As indicated by the above definitions, there appears to be no limit on the methods of combative fighting or martial arts that may be involved in any Ultimate Fighting match. However, to the extent that boxing, kick boxing, or contact karate are involved in any match and the boxers are competing for money, the match has some element of a professional boxing match and is thus subject to the jurisdiction of the Commission.

Although not explicitly stated, the apparent purpose of Chapter 31, Boxing Match Licenses, of the Georgia Code is to protect the health and safety of the public. See, e.g., O.C.G.A. §§ 31-31-4.1, -4.2, -4.3. Thus, the Chapter should be construed and enforced liberally. See generally 3A Sutherland Stat. Const. §§ 71.01, 71.02, 71.03 (4th ed. 1986) ("The courts are inclined to give health statutes a liberal interpretation despite the fact that such statutes may be penal in nature and frequently may impose criminal penalties." Id. § 71.02). Therefore, persons desiring to engage in Ultimate Fighting matches should be made to comply with O.C.G.A. § 31-31-2 or

have the burden of proving that neither boxing, kick boxing, nor contact karate will be part of the match. 2

2. WHAT IS THE PROPER LEGAL COURSE UNDER CURRENT STATE LAWS TO REGULATE ULTIMATE FIGHTING?

Official Code of Georgia Annotated Chapter 31: Boxing Match Licenses is the proper legal course for regulating Ultimate Fighting matches that include boxing, kick boxing, or contact karate and the Commission is the proper body to regulate Ultimate Fighting. The Commission has the authority to direct, manage, control, and supervise all professional boxing matches and to promulgate and enforce rules and regulations for holding professional boxing matches. O.C.G.A. § 31-31-2(f).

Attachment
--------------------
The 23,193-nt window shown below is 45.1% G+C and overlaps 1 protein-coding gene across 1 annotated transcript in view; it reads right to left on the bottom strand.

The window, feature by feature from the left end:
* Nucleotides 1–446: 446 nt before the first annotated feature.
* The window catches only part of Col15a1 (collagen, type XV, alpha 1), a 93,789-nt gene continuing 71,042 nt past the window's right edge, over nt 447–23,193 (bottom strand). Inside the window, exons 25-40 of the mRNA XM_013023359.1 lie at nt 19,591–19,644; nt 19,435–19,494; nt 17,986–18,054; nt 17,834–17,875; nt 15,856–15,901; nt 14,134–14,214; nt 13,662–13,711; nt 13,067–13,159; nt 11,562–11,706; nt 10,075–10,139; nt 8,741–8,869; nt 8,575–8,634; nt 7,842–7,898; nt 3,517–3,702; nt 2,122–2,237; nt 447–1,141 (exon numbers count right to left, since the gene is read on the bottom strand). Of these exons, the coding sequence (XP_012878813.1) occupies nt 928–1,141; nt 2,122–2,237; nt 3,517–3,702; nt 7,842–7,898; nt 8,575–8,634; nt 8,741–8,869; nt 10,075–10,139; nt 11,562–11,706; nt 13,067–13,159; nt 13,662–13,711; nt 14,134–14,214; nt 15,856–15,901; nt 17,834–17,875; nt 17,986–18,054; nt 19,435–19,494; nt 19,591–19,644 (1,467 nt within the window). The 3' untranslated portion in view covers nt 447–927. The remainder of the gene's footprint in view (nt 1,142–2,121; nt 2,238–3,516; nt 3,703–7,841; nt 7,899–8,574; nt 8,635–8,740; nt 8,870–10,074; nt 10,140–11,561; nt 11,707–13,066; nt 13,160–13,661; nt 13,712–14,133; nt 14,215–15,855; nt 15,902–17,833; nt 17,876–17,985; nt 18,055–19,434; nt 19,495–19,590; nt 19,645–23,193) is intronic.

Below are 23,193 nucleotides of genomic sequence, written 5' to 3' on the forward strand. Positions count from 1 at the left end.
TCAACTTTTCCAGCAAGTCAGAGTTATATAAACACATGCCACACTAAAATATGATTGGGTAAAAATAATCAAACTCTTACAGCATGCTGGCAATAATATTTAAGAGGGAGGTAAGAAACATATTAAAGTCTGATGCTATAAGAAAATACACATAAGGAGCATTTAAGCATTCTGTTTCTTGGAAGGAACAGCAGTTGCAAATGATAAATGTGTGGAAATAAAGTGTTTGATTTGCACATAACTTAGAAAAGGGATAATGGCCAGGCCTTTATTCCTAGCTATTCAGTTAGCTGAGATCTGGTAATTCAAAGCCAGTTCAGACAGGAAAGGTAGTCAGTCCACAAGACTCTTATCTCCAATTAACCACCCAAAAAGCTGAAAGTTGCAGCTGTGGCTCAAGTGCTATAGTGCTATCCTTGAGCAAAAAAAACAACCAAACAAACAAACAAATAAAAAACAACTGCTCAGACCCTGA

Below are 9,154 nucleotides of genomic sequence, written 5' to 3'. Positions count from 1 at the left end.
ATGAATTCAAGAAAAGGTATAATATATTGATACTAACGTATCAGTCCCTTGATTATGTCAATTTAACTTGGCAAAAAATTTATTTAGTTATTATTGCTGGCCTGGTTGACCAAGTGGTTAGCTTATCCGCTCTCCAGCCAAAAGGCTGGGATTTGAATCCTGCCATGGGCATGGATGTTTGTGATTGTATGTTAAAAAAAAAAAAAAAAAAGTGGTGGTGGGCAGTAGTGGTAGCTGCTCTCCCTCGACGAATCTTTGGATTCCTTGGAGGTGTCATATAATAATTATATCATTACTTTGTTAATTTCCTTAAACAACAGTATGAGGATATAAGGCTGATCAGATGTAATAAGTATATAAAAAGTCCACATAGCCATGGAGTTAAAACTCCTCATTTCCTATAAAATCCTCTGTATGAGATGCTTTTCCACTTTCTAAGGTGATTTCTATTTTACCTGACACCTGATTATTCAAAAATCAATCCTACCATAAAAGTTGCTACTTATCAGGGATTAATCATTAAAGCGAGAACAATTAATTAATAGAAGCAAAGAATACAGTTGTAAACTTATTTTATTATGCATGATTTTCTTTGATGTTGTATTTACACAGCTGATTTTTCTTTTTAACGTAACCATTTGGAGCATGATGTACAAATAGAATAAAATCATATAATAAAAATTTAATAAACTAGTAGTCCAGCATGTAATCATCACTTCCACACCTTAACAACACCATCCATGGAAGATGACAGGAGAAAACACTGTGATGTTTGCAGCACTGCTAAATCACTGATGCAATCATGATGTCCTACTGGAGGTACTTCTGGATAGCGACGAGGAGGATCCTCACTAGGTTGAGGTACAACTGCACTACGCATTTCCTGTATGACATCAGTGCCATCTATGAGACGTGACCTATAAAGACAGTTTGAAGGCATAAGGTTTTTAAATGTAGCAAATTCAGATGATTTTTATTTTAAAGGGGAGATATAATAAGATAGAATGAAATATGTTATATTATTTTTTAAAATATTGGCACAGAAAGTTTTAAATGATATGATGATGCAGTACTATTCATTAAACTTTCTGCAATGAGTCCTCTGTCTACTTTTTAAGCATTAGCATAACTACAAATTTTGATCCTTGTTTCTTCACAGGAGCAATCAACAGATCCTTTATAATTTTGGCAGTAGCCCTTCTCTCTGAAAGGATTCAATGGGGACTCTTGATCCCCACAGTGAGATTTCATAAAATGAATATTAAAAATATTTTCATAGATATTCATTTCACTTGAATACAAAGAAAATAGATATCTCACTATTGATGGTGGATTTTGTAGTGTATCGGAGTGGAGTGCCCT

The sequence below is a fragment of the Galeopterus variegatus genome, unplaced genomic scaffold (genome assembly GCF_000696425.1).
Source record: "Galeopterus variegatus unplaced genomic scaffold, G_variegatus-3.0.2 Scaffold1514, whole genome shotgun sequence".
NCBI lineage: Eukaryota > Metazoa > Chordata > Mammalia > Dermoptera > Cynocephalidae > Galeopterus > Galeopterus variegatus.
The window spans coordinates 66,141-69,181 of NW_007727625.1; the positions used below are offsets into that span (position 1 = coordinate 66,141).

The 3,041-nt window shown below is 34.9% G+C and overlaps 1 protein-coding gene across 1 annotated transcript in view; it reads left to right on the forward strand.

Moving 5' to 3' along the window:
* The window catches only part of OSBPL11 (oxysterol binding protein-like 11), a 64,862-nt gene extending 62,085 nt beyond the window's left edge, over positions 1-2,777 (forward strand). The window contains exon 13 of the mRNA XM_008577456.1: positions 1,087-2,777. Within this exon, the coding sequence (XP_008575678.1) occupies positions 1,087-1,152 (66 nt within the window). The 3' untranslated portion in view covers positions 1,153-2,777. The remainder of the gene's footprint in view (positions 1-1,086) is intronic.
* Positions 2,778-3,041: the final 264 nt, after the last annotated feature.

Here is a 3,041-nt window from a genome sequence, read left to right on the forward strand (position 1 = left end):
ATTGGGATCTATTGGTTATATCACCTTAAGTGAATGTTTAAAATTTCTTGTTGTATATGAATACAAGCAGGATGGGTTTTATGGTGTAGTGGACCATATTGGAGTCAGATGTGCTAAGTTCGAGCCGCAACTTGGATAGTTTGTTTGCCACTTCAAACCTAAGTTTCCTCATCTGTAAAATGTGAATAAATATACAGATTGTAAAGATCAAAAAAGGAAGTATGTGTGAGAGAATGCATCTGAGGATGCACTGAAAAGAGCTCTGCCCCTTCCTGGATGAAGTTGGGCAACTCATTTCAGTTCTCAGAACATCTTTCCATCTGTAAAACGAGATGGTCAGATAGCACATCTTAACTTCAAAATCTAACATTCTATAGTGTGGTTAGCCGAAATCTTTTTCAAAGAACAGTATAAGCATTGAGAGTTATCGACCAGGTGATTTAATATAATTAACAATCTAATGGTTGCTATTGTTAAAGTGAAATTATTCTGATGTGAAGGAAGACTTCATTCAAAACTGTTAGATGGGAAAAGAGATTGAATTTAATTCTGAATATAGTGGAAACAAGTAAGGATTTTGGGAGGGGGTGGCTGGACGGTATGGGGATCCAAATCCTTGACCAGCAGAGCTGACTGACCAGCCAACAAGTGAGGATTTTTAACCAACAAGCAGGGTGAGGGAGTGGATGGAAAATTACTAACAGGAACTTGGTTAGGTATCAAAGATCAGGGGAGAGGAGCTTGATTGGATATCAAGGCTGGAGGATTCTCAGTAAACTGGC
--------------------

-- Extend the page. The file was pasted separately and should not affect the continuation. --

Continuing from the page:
The Commission is authorized to license the participants in all professional boxing matches held in Georgia including the referee, judge, timekeeper, announcer, boxer or boxer's trainer, and manager. O.C.G.A. § 31-31-2(e). Additionally, no person, firm, or corporation can promote a professional boxing match without first obtaining a state license from the Commission. O.C.G.A. § 31-31-3.

The Commission has the authority to, after prior notice and an opportunity to be heard, revoke, suspend, or take other disciplinary action against the license. O.C.G.A. § 31-31-4.

If the Commission suspects that a professional boxing match will be held in violation of the law, the Commission is directed to immediately submit a complete report to the Attorney General. Based on that information, the Attorney General may bring an action to enjoin the professional boxing match. O.C.G.A. § 31-31-5(d).

3. IF NOT SUBJECT TO REGULATION BY THE COMMISSION, ARE THERE ANY CONTROLS AND/OR STATE LAWS THAT WOULD GOVERN SUCH ACTIVITIES?

As stated above, to the extent the boxers in a professional boxing match engage in boxing, kick boxing, or contact karate, the laws creating the Commission and authorizing it to act are the proper state laws to license and regulate Ultimate Fighting matches.

If it is possible for an Ultimate Fighting match to be held that does not encompass boxing, kick boxing, or contact karate, such an event would be outside of the jurisdiction of the Commission. There does not appear to be any other state law that would regulate the licensing of such a match. 3